Mobile moves

Michelle Stevens talks to Grant Bourbousson, the digital and marketing director at Tesco Bank, about the FI’s recent mobile launches and the way it approaches its digital strategy

MS: How long have you been in your current role and what have been the highlights thus far?

GB: I have been the digital and marketing director at Tesco Bank since the end of last summer, and prior to that I was the bank’s digital director. I previously spent some time at RBS in a number of senior roles, looking after a variety of their direct businesses. Before that I worked in retail, and many years ago I started life in advertising. Some of the most exciting things that I’ve been involved with in my career have been at Tesco, and this is without doubt the most customer focused business that I have worked for. Our recent release of Balance Peek for the Apple Watch was a particularly great example of where we leapt on an immediate opportunity that presented itself. It has been exceptionally well received by our customers so far, and shows that when you are a very customer orientated organisation you can move quickly to meet demand.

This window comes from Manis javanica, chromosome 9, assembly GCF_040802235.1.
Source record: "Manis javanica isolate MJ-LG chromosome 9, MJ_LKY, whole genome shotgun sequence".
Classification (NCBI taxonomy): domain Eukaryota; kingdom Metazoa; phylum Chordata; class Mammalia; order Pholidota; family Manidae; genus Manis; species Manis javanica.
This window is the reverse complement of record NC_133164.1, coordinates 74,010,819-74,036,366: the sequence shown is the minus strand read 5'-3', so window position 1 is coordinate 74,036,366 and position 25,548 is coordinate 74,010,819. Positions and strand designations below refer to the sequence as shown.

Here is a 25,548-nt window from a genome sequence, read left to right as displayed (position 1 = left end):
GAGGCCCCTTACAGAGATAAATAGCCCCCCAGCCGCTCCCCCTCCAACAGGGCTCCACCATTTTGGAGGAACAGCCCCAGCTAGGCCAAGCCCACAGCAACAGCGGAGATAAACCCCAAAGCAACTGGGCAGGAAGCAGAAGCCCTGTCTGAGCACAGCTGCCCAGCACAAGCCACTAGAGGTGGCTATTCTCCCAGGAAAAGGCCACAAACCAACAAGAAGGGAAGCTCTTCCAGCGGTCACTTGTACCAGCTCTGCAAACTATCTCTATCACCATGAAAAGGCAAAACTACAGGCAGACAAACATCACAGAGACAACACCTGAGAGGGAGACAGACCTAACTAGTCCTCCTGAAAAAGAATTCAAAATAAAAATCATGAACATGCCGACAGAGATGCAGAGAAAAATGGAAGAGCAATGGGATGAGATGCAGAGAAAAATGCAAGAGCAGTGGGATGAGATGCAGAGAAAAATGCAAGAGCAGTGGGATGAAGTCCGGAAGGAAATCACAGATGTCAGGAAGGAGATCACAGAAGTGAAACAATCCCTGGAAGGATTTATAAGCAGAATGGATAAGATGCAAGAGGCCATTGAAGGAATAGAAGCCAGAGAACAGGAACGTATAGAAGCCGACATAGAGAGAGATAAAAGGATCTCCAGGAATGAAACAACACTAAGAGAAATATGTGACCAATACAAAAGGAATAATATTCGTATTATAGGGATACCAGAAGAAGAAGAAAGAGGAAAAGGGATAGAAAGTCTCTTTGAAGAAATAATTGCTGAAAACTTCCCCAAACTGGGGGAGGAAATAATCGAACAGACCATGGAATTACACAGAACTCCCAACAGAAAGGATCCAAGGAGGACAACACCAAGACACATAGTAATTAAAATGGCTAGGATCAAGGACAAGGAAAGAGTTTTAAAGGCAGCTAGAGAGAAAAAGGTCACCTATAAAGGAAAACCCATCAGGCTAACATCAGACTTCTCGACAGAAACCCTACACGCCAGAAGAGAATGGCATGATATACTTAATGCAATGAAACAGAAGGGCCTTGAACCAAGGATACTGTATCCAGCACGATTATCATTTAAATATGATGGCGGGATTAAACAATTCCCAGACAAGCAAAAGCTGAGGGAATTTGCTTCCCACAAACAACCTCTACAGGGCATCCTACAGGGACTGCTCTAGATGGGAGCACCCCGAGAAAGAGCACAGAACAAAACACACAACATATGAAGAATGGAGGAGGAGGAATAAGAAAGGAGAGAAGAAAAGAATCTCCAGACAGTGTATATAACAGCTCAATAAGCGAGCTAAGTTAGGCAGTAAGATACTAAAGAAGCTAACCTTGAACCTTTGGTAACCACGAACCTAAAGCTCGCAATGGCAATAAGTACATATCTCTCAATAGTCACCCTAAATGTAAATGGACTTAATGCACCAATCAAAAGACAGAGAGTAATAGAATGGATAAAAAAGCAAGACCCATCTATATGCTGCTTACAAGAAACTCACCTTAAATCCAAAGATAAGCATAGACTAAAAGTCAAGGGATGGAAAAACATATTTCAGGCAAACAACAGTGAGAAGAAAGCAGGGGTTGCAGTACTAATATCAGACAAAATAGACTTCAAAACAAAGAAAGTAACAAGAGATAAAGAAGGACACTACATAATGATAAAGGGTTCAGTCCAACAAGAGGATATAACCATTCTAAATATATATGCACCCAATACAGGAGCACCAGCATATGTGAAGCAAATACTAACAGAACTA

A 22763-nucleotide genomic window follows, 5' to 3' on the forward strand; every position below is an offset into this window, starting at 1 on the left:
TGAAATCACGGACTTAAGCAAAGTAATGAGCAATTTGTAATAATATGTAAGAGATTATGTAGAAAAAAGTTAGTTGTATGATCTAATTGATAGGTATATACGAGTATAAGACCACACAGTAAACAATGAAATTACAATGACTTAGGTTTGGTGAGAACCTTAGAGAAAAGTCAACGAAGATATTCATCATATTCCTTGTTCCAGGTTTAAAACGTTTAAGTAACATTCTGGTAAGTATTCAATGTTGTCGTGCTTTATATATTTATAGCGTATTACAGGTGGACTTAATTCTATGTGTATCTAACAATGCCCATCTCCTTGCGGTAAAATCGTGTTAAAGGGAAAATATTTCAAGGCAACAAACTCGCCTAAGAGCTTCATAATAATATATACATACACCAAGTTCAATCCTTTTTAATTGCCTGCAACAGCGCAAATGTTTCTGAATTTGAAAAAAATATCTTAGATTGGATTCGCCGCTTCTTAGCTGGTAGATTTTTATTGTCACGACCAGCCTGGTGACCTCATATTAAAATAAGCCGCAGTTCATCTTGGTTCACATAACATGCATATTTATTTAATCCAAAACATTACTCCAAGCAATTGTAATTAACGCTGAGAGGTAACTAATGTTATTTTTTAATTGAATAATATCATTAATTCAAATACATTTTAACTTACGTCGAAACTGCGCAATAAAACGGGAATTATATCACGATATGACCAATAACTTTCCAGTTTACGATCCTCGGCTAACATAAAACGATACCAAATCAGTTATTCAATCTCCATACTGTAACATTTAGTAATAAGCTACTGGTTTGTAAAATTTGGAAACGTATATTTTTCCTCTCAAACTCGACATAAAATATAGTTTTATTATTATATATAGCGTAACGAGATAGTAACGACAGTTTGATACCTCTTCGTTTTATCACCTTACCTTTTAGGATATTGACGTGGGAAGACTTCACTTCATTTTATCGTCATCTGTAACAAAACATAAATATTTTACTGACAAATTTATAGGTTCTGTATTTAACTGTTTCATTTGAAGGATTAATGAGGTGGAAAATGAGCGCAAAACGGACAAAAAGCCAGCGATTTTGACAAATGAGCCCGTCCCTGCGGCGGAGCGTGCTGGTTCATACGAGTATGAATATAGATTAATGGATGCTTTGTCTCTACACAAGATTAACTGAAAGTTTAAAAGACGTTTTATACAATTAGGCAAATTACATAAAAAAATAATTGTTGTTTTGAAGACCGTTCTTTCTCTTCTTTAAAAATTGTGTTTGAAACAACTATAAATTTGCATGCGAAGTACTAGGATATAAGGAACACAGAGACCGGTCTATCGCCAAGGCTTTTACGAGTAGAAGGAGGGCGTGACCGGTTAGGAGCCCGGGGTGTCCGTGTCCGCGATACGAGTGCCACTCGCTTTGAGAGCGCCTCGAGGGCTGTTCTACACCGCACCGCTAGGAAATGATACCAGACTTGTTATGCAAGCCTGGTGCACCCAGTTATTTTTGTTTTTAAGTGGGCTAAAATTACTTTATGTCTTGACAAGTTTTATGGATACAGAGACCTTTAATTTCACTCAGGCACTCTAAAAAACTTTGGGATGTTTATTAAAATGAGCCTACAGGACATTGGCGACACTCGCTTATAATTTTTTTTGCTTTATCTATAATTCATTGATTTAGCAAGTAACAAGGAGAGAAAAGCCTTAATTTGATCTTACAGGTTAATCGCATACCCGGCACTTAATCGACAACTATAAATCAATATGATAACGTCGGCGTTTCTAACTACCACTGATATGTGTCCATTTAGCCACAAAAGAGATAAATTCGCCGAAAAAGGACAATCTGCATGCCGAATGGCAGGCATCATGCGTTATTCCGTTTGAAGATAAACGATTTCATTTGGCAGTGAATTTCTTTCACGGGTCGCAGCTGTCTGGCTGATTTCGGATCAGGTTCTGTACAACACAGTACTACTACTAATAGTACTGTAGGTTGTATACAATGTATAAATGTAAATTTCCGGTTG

MS: You mentioned the roll-out on the Apple Watch there. The Balance Peek function came out on your mobile app in February, and in April you upgraded it to support the Apple Watch as well. Could you explain Tesco Bank’s thinking behind both of those launches?
GB: When we initially launched mobile banking we really set out to provide a service that would set a new benchmark, certainly within the UK. And when we launched the app originally, in the middle of last year, the uptake exceeded our expectations. We went with a fairly rich app to start with, knowing that we would follow with additional services that would be informed by customer usage, and one of the things that we learnt very quickly with the mobile app was that in excess of 30 per cent of all customers were only actually looking to get access to their balance on one or more of their accounts. So it made sense for us to make it easier for customers to get access to that primary service as quickly as possible, hence the reason we then come up with Balance Peek. And because we build all our services in-house and we’re not dependent on any third parties, when Apple announced it was launching its smartwatch, we were then very quickly able to release the same set of services on that new device.

MS: You have said that the approach Tesco Bank takes to mobile differs from other FS businesses…